Black people were the first to develop mathematics in Africa 37,000 years ago, as it was the first method of counting. Africans in the region known as modern-day Egypt, scripted textbooks about math that included division, multiplication, algebraic equations, fractions and geometric formulas to calculate the area and volume of shapes.
The richest man to ever live was a black man named Mansa Musa. Musa, who was an emperor of the great African empire Mali from 1312 to 1337, was one of the most influential leaders the world has ever known.
Mastering commerce and trade, Musa accumulated an estimated $400 billion during his reign, according to a new inflation-adjusted list by Forbes.com, making him the richest man in the history of the world.
Source: Huffington Post
Blacks built the first universities in the world. In particular, the University of Tombouctou, also called Timbuktu, which is in Mali, was considered the oldest thriving university in the world. Students came from Europe, the Middle East, Asia and all over the world to study at Timbuktu.
Several ancient African cultures made discoveries in astronomy. Egyptians unfathomed the movement of the sun and constellations and the cycles of the moon long before any other region of the world. The Egyptians inspired the modern calendar. There are evidence that shows they divided the year into 12 parts and developed a yearlong calendar system containing 365 ¼ days.
The ancient Egyptians, a primarily black civilization, started writing in about 3500 B.C. or 5,500 years ago. The Sumerian of Mesopotamians and ancient Egyptians were the first known in history to establish communication through writing. Other Asian and European cultures began writing thousands of years later.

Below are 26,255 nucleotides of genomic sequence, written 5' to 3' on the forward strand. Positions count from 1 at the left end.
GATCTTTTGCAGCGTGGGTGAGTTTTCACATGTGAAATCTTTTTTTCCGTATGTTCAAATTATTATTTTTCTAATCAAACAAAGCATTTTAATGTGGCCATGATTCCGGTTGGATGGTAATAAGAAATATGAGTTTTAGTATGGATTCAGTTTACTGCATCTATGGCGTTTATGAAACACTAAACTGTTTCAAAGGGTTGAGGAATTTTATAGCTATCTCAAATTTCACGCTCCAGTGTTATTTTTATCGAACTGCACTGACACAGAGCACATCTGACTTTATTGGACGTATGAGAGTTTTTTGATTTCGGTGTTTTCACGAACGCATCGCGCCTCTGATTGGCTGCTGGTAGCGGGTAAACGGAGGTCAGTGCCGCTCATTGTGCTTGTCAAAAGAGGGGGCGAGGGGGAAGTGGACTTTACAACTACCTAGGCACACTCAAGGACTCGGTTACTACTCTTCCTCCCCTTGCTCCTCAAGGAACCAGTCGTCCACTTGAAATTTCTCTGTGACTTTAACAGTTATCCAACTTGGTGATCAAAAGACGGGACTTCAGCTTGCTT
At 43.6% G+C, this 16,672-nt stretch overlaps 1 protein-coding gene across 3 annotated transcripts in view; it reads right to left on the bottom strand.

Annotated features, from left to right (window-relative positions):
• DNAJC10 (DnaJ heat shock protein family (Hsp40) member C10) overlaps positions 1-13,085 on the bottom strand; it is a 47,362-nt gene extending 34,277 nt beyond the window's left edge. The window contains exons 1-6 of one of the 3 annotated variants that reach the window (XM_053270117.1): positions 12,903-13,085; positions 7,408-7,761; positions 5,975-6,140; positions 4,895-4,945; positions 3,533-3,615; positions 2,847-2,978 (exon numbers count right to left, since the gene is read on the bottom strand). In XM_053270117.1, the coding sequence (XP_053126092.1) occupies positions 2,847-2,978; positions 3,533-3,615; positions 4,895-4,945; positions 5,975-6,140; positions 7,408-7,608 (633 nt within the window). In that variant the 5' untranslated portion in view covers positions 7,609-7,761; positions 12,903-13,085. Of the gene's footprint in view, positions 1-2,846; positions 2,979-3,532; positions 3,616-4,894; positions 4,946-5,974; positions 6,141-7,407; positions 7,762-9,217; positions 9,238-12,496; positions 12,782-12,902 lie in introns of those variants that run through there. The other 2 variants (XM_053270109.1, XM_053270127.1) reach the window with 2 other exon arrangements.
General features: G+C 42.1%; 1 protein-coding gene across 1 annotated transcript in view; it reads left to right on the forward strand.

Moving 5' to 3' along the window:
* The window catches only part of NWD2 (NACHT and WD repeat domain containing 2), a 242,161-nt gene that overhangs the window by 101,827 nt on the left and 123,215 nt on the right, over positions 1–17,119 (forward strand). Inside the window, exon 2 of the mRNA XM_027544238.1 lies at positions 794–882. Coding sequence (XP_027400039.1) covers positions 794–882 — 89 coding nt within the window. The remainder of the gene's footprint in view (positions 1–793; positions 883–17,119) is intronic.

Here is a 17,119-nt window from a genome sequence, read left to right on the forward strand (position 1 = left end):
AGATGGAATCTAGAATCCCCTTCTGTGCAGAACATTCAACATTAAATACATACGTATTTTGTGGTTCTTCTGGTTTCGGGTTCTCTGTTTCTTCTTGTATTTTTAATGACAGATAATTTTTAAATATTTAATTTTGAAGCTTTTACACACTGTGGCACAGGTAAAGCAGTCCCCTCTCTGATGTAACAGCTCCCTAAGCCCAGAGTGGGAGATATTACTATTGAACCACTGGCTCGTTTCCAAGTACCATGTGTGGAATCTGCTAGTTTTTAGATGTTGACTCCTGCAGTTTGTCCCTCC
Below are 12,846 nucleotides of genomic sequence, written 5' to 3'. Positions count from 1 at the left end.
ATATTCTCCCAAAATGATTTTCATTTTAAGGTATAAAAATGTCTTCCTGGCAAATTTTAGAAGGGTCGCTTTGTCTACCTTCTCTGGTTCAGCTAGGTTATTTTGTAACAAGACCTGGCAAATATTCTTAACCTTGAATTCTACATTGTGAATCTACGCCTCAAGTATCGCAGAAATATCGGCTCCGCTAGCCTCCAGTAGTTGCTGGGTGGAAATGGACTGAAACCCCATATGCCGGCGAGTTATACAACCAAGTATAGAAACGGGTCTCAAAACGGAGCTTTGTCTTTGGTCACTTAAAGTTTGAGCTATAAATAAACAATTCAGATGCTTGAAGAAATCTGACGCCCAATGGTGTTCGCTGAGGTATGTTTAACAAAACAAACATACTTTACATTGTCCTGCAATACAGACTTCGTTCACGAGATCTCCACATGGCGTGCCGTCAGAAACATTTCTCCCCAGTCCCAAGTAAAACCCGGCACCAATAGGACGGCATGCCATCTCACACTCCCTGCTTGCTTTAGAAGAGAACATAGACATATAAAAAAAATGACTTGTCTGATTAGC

Metallurgy and Tools
The first advances in metallurgy and tool-making were made by black people all across ancient Africa. They made metal chisels, saws, copper and iron tools, weapons, nails, glue, and carbon steel and bronze weapons.
Tanzania, Rwanda and Uganda made advances between 1,500 and 2,000 years ago, which surpassed those of the Europeans at that time. Ancient Tanzanian furnaces could reach 1,800 degrees Celsius — 200 to 400 degrees warmer than those of the Romans.
Architecture and engineering
Black people were the first to use the sciences of architecture and engineering, building some of the greatest and longest-standing structures ever seen. The Egyptians baffled the world by building more than 80 pyramids, with the largest, the Great Pyramid of Giza, covering 13 acres and made of 2.25 million blocks of stone. The Giza pyramid was built around 2580 B.C. and is still standing strong today.
Before the European invasion of Africa, black people had developed a medical system based on plants and herbs to cure illnesses. Egypt, Southern Africa, West Africa and parts of East Africa were more advanced in medicine than Europe at the time. They used plants with salicylic acid for pain, kaolin for diarrhea, and other extracts to kill bacteria.
The achievements by doctors in ancient Egypt were incredible. Findings obtained by archaeologists have produced evidence that in 3000 B.C., the Egyptians performed successful brain surgeries.
Black people were the first to navigate the ocean. There is evidence that ancient Africans sailed to South America and Asia hundreds of years before Europeans.
Shipbuilders in the Mali and Songhai empires built boats 100-feet long and 13-feet wide that could carry up to 80 tons of cargo.
It is well established that black people introduced civilization to the world. Egypt is the best known example, but there are many others. Africans built powerful, wealthy and thriving empires such as Nubia, Kush, Axum, Ghana, Mali, and Songhai.
In Asia, black people were instrumental in building civilizations in Mesopotamia, the Indus Kush Valley, and China. There is also evidence that the Olmecs of Mexico were significantly influenced by West African civilizations.